The option of widening the base of the tax as the tax is presently structured is not open to us. To do that, it would be necessary to abolish agricultural relief and business property relief, and to subject the value of productive assets in the State to the full regime of the tax. It would be nonsense to suggest that up to 40p.c. of the value of a farm, or of a family business, should pass to the State in each generation. The present 90p.c. agricultural and business property reliefs are not generous concessions. They were essential revisions to the tax to enable the tax to hobble along in some form or another. Without them the tax would be plainly damaging to the economy.

Drives out success
Business property relief does not in most cases apply to businesses which are held through quoted companies. If an Irish businessman or woman becomes a success on the world stage, it is nearly inevitable that their business will be a quoted business. Such entrepreneurs typically will go on to found several business, becoming serial entrepreneurs. The most successful economies in the world are those which grow and encourage such entrepreneurs.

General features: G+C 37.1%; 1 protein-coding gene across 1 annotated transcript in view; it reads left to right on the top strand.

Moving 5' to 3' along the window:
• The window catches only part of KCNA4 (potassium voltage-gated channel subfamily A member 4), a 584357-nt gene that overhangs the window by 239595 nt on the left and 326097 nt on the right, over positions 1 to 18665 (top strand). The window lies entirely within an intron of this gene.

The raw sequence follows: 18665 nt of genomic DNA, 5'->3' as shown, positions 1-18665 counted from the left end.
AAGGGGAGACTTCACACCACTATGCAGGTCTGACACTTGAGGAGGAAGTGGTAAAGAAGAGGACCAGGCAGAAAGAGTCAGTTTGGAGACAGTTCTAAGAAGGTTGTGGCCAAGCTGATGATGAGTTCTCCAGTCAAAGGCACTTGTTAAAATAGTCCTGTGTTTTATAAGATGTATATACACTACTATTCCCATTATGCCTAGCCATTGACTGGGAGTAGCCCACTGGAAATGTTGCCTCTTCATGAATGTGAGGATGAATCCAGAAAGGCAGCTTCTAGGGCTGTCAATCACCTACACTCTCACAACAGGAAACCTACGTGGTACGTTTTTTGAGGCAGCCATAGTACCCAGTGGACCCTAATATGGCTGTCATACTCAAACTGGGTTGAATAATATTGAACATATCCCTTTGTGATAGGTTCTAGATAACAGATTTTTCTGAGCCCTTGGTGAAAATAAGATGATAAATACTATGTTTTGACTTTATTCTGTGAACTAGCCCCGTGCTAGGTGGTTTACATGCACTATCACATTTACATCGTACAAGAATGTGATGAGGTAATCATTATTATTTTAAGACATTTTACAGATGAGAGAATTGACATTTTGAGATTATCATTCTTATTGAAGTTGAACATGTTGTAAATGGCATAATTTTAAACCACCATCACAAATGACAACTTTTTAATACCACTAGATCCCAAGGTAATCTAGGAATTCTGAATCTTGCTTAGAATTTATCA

In Ireland, any such entrepreneur quickly realises that, once successful he had better get out of the country. It is to stretch patriotism beyond its normal limits to ask creators of a world class businesses to remain in the country and hand over 40p.c. of it to the State on their death. This is not theory only. The best known figures in Irish business tend to be domiciled abroad. No amount of tinkering with the tax is capable of addressing that defect, which drives success from our shores.

relationships flawed basis